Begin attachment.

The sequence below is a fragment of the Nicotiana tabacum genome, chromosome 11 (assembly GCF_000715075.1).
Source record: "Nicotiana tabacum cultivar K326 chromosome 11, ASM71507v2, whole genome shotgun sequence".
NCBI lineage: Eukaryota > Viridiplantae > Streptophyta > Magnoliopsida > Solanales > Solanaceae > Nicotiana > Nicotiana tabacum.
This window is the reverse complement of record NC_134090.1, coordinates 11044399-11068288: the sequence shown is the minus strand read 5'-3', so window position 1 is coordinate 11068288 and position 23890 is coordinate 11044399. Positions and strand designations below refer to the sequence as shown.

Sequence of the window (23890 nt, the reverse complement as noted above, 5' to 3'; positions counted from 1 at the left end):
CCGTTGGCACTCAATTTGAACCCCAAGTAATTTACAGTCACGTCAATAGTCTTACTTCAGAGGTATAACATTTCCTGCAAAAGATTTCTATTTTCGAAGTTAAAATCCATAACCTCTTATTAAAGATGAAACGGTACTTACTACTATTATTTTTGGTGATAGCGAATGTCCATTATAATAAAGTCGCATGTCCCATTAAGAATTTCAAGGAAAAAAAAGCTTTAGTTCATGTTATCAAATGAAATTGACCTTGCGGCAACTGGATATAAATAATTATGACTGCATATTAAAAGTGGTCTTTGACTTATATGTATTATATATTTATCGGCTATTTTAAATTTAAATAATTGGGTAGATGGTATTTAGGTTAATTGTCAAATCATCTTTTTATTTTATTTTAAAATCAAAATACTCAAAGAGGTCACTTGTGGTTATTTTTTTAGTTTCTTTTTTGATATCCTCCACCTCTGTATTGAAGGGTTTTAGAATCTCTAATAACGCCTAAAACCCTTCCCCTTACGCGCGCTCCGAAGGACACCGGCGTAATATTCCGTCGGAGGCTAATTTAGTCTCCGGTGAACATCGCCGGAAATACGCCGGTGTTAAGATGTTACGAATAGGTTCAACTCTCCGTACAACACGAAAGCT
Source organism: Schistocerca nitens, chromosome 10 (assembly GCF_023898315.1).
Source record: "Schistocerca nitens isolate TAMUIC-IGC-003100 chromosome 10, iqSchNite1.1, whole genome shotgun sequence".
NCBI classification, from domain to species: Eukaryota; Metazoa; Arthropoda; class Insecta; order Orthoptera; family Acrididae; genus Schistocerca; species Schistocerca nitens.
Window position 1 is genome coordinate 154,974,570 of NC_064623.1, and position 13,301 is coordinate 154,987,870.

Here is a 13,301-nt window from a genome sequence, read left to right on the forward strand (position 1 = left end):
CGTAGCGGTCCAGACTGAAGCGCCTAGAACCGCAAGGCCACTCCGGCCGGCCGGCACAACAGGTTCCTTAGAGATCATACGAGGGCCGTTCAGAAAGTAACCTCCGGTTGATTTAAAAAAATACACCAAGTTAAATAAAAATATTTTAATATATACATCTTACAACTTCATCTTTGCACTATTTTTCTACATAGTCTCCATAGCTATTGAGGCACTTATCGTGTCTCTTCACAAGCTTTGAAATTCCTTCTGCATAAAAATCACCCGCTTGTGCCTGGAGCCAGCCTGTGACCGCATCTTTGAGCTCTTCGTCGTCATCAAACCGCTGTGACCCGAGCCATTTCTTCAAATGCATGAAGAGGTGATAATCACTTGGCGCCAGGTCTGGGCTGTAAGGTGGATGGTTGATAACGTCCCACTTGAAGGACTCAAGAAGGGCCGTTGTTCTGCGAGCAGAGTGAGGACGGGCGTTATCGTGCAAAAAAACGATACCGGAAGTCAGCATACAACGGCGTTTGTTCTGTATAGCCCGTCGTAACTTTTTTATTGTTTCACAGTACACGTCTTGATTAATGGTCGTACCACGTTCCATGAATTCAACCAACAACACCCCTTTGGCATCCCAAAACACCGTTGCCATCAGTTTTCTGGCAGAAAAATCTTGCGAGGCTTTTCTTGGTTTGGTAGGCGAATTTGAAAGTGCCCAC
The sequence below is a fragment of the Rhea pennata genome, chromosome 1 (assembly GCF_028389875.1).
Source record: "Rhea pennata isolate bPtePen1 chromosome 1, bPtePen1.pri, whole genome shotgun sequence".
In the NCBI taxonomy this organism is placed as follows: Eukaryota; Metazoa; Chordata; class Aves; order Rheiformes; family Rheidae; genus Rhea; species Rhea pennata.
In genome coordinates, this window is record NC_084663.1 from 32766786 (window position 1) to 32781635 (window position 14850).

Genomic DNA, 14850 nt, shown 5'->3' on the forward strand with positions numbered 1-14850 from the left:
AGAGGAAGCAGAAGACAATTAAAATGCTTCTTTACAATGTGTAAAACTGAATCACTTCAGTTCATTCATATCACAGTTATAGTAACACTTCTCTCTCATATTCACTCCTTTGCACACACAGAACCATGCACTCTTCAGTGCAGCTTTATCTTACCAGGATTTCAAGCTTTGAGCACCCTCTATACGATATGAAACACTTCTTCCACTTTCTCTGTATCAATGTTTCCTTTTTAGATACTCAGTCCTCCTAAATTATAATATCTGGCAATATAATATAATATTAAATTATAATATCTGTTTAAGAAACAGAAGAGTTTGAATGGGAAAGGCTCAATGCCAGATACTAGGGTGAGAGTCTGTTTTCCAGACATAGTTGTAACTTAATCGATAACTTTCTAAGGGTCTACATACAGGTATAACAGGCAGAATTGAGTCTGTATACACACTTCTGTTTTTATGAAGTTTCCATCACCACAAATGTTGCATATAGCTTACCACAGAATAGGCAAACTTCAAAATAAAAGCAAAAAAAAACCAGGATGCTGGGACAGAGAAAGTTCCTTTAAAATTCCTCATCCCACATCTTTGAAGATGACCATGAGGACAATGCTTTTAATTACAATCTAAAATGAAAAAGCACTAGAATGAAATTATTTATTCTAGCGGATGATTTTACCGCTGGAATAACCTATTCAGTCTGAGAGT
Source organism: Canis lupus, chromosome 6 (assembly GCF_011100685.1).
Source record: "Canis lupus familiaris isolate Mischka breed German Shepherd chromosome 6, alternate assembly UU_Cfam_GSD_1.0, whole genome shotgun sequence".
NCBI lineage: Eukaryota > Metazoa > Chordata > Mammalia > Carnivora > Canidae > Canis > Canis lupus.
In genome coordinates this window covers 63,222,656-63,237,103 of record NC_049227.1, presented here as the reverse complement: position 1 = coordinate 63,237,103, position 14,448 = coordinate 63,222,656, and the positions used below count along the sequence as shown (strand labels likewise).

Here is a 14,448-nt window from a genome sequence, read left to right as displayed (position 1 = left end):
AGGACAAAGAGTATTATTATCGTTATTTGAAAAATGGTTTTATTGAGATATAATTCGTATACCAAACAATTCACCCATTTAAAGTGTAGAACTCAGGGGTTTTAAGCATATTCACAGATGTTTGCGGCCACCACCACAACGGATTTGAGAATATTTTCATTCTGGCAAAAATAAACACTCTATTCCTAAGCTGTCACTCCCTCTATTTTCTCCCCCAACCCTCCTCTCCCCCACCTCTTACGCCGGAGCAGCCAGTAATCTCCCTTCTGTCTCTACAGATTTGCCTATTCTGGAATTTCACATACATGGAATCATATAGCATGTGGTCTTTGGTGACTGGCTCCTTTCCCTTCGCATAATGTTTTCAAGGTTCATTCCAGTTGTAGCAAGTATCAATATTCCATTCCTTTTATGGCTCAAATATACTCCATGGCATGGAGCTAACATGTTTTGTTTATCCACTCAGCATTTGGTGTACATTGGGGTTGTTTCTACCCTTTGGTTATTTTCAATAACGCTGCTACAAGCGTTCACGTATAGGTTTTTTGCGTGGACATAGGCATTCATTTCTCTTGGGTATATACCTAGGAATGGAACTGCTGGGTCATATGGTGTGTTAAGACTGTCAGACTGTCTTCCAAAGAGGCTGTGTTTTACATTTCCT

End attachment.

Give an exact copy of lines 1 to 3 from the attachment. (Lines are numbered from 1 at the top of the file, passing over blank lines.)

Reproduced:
The sequence below is a fragment of the Nicotiana tabacum genome, chromosome 11 (assembly GCF_000715075.1).
Source record: "Nicotiana tabacum cultivar K326 chromosome 11, ASM71507v2, whole genome shotgun sequence".
NCBI lineage: Eukaryota > Viridiplantae > Streptophyta > Magnoliopsida > Solanales > Solanaceae > Nicotiana > Nicotiana tabacum.